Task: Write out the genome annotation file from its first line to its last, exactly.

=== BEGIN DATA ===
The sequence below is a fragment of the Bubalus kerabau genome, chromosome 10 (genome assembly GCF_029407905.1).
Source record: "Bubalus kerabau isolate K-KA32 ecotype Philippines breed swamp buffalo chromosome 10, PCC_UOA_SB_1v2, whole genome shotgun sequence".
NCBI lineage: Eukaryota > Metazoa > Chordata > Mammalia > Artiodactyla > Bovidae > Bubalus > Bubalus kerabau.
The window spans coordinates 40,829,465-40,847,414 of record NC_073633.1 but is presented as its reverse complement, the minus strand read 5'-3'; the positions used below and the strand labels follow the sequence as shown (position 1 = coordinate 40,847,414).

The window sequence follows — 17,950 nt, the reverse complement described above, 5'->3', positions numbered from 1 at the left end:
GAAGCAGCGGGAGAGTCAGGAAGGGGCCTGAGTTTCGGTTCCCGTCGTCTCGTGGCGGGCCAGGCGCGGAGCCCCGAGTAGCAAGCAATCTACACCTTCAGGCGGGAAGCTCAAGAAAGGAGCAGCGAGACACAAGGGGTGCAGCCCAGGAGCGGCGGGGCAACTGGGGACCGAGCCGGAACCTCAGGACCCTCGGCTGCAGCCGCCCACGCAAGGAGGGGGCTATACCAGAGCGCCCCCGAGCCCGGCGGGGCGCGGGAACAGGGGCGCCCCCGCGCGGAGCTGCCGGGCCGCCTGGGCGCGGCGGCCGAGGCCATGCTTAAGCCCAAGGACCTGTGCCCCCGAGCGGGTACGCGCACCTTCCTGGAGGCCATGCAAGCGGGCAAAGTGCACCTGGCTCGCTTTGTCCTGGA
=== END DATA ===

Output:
The sequence below is a fragment of the Bubalus kerabau genome, chromosome 10 (genome assembly GCF_029407905.1).
Source record: "Bubalus kerabau isolate K-KA32 ecotype Philippines breed swamp buffalo chromosome 10, PCC_UOA_SB_1v2, whole genome shotgun sequence".
NCBI lineage: Eukaryota > Metazoa > Chordata > Mammalia > Artiodactyla > Bovidae > Bubalus > Bubalus kerabau.
The window spans coordinates 40,829,465-40,847,414 of record NC_073633.1 but is presented as its reverse complement, the minus strand read 5'-3'; the positions used below and the strand labels follow the sequence as shown (position 1 = coordinate 40,847,414).

The window sequence follows — 17,950 nt, the reverse complement described above, 5'->3', positions numbered from 1 at the left end:
GAAGCAGCGGGAGAGTCAGGAAGGGGCCTGAGTTTCGGTTCCCGTCGTCTCGTGGCGGGCCAGGCGCGGAGCCCCGAGTAGCAAGCAATCTACACCTTCAGGCGGGAAGCTCAAGAAAGGAGCAGCGAGACACAAGGGGTGCAGCCCAGGAGCGGCGGGGCAACTGGGGACCGAGCCGGAACCTCAGGACCCTCGGCTGCAGCCGCCCACGCAAGGAGGGGGCTATACCAGAGCGCCCCCGAGCCCGGCGGGGCGCGGGAACAGGGGCGCCCCCGCGCGGAGCTGCCGGGCCGCCTGGGCGCGGCGGCCGAGGCCATGCTTAAGCCCAAGGACCTGTGCCCCCGAGCGGGTACGCGCACCTTCCTGGAGGCCATGCAAGCGGGCAAAGTGCACCTGGCTCGCTTTGTCCTGGA